Many years back I had read a book called “Surviving Men” by Shobhaa De. It was a fairly cynical take on the male gender but it was overall a good read, would recommend it to both men and women. One of the chapters was devoted to men thinking of themselves as Engineers who could solve every issue themselves. She gave a nice example of a man attacking a TV with a screw driver despite not knowing much about the TV. When I nowadays see a lot of blogs and posts brimming with mathematical formulas to churn complex financial plans, I am reminded of her book.
Now do not get me wrong – I love Maths and have pursued it for many years of my life. First as a student when I did my Engineering and then my MBA and later on as a teacher to my children, where I was pleased to find that unlike many of my friends I could actually teach them till 12th standard. However, I do not believe that any complex level of Maths is needed to understand personal finance. In fact, I will further go on to say that all the Maths you need for a financial plan is normally taught to you by the time you complete your school education.
My problem is not with people who want to believe that financial planning is only about Maths, Excel sheets and nice looking graphs. Each one to himself or herself, as someone has said. In some ways these can also be useful learning tools. The issue starts when such financial planners / experts / advisers start brainwashing other people into believing that all financial plans needed the use of fairly complex Maths and this is either best left to experts or it is better to use available calculators. Again calculators are great tools, but you really do not need them to make a financial plan.
In fact, I will go ahead and say that usage of calculators and financial planners for doing something like a financial plan is actually a bad idea. The basis of a financial plan is to first understand what things are important to you and your family in life and then decide on an investment plan. You need to understand the fundamentals of investment for this, the Maths needed is none more than the high school variety.
The same applies when we talk of equity investing. People will go ahead and give the example of compounding, when it should be obvious to anyone understanding the asset class that the returns from it are non-linear and therefore the principle of compounding clearly does not work for equities, unlike the way it does work for debt products. Yes, equities have been known to perform in the long run but that has nothing to do with the compounding principle. Do you need to understand a lot of Maths for dealing with equities – not at all. A knowledge of mean and standard deviation will help to understand returns and volatility but even if you do not have that, no great harm will be done.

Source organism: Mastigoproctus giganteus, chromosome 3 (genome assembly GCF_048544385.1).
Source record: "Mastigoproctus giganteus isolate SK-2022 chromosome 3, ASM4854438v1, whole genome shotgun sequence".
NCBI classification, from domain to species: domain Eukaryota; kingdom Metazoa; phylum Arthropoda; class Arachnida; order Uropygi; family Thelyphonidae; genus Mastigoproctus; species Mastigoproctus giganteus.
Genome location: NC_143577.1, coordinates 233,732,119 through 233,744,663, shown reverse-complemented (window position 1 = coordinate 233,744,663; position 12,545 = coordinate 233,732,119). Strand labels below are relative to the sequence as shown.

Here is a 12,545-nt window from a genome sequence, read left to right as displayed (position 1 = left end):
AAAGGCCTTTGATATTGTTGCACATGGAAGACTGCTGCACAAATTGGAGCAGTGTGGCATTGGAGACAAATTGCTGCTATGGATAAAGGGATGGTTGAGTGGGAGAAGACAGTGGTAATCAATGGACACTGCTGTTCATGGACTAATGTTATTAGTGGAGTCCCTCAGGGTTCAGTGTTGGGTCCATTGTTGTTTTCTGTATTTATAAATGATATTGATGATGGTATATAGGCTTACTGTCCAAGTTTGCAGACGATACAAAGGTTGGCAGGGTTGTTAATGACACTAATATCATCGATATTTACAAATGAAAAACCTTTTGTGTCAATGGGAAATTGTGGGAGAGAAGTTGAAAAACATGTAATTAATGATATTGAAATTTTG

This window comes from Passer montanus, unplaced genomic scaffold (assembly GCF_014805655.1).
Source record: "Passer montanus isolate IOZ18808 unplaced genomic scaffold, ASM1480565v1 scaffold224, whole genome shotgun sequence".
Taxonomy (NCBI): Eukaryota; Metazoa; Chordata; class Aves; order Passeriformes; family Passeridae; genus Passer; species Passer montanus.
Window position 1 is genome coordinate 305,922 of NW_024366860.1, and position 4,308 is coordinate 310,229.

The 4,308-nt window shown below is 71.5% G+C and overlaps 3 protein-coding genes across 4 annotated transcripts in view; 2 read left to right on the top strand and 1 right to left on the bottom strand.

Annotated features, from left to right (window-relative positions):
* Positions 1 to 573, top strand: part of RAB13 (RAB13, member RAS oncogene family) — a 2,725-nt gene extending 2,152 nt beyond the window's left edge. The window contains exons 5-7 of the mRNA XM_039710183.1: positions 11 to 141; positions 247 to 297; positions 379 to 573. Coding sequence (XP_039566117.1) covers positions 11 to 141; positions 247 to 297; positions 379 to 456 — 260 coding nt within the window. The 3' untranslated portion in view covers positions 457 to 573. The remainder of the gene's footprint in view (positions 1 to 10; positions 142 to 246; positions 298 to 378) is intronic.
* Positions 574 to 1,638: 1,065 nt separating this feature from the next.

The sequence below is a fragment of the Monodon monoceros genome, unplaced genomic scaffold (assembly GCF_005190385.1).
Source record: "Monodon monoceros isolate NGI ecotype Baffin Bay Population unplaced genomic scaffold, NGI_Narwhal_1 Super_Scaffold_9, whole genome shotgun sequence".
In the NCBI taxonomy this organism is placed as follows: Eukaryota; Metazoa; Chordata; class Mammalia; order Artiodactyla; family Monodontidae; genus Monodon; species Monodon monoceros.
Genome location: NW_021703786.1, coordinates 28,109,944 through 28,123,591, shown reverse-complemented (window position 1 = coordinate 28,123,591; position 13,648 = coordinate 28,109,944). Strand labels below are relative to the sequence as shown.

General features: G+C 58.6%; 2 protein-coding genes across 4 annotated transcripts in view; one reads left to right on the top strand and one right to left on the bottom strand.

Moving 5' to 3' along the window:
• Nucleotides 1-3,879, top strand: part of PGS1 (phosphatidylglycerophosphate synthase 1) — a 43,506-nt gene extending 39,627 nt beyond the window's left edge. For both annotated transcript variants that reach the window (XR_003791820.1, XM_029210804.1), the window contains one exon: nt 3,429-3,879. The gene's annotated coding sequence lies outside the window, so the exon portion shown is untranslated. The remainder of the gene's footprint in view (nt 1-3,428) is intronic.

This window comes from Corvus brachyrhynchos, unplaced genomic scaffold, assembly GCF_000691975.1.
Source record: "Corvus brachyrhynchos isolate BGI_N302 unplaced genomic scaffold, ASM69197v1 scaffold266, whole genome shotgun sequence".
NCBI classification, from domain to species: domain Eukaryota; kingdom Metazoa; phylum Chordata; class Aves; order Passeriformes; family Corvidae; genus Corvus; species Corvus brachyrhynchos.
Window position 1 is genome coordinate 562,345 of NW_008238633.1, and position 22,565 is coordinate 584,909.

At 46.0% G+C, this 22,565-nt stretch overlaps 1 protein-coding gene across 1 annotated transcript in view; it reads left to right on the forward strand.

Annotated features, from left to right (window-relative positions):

Now you will ask me how do you choose stocks and MF to invest in. Don’t you need to calculate all kinds of ratios to decide on these. Well, if you want to assemble a TV by yourself, then the answer is a yes. For most of us we just buy a TV from a shop, many nowadays buy it even from a website. The point being, there is enough analysis available in the public domain which you can use for making your investment decisions. You really do not need to fire up an Excel sheet and try to figure out all kinds of ratios. Firstly, it is a fairly time taking exercise and secondly, there are better people than you who are already doing that. For stock selection, you do need to understand the business and believe me, that is far more involved as compared to working out some ratios on an Excel sheet. For MF selection, just decide on the category of funds and then choose any of the top rated funds from the plethora of web sites available.
For creation of the plan numbers all that you really need to understand is the Compound interest formula and the different variations of it. Even this is not needed if you are able to select the right tool from the internet. But the more important issue here is that, often people give wrong and misleading information to potential investors. Let me give a relevant example.
Some time back there was a post saying that Balanced MF had a better chance of providing superior returns as compared to a large cap or Mid cap based MF. HDFC Prudence CAGR over some period was cited as an example to prove the point. Now, I normally do not get into such discussions but in this case the misleading seemed to be a bit too much, I agree it could have been inadvertent. As most will know, Balance funds invest partly in debt whereas pure equity funds invest wholly in equity. So to make the statement true in a Bull market ( like we had in 2014) 65 Rs worth of stocks in the Balanced fund would really have to do better than 100 Rs of the other fund ( not accurately). In other words if debt return was 8 % and equity 12 % then Balanced fund return would be 10.67% and pure equity fund would be 12 %.
So what do you really need to be a good practitioner pf Personal finance and being able to invest well? To start with a lot of common sense, ability to learn for yourself, use simple concepts well and trusting the actual experts where you need to trust them. Complex Maths and bombastic financial jargon will not really help a great deal, more importantly it is not needed.